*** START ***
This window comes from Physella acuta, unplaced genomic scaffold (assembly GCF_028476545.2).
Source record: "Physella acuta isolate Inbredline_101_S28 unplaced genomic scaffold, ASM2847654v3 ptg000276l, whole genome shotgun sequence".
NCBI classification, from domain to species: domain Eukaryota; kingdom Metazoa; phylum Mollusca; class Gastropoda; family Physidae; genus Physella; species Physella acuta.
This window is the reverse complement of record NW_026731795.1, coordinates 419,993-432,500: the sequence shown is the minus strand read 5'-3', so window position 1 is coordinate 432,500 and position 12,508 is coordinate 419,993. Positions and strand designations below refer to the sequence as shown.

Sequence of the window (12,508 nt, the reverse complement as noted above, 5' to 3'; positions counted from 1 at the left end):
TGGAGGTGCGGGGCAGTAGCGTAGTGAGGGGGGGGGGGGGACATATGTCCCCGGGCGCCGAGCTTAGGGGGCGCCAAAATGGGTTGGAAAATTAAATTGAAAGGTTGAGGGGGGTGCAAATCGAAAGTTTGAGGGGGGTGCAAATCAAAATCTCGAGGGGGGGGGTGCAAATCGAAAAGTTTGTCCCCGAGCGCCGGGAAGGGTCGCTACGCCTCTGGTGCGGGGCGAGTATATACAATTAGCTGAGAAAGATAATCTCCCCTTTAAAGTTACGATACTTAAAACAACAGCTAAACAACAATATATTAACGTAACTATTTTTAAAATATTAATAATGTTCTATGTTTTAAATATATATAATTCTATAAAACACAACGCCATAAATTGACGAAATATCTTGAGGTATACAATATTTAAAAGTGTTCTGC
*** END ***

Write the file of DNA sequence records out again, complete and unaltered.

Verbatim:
This window comes from Physella acuta, unplaced genomic scaffold (assembly GCF_028476545.2).
Source record: "Physella acuta isolate Inbredline_101_S28 unplaced genomic scaffold, ASM2847654v3 ptg000276l, whole genome shotgun sequence".
NCBI classification, from domain to species: domain Eukaryota; kingdom Metazoa; phylum Mollusca; class Gastropoda; family Physidae; genus Physella; species Physella acuta.
This window is the reverse complement of record NW_026731795.1, coordinates 419,993-432,500: the sequence shown is the minus strand read 5'-3', so window position 1 is coordinate 432,500 and position 12,508 is coordinate 419,993. Positions and strand designations below refer to the sequence as shown.

Sequence of the window (12,508 nt, the reverse complement as noted above, 5' to 3'; positions counted from 1 at the left end):
TGGAGGTGCGGGGCAGTAGCGTAGTGAGGGGGGGGGGGGGACATATGTCCCCGGGCGCCGAGCTTAGGGGGCGCCAAAATGGGTTGGAAAATTAAATTGAAAGGTTGAGGGGGGTGCAAATCGAAAGTTTGAGGGGGGTGCAAATCAAAATCTCGAGGGGGGGGGTGCAAATCGAAAAGTTTGTCCCCGAGCGCCGGGAAGGGTCGCTACGCCTCTGGTGCGGGGCGAGTATATACAATTAGCTGAGAAAGATAATCTCCCCTTTAAAGTTACGATACTTAAAACAACAGCTAAACAACAATATATTAACGTAACTATTTTTAAAATATTAATAATGTTCTATGTTTTAAATATATATAATTCTATAAAACACAACGCCATAAATTGACGAAATATCTTGAGGTATACAATATTTAAAAGTGTTCTGC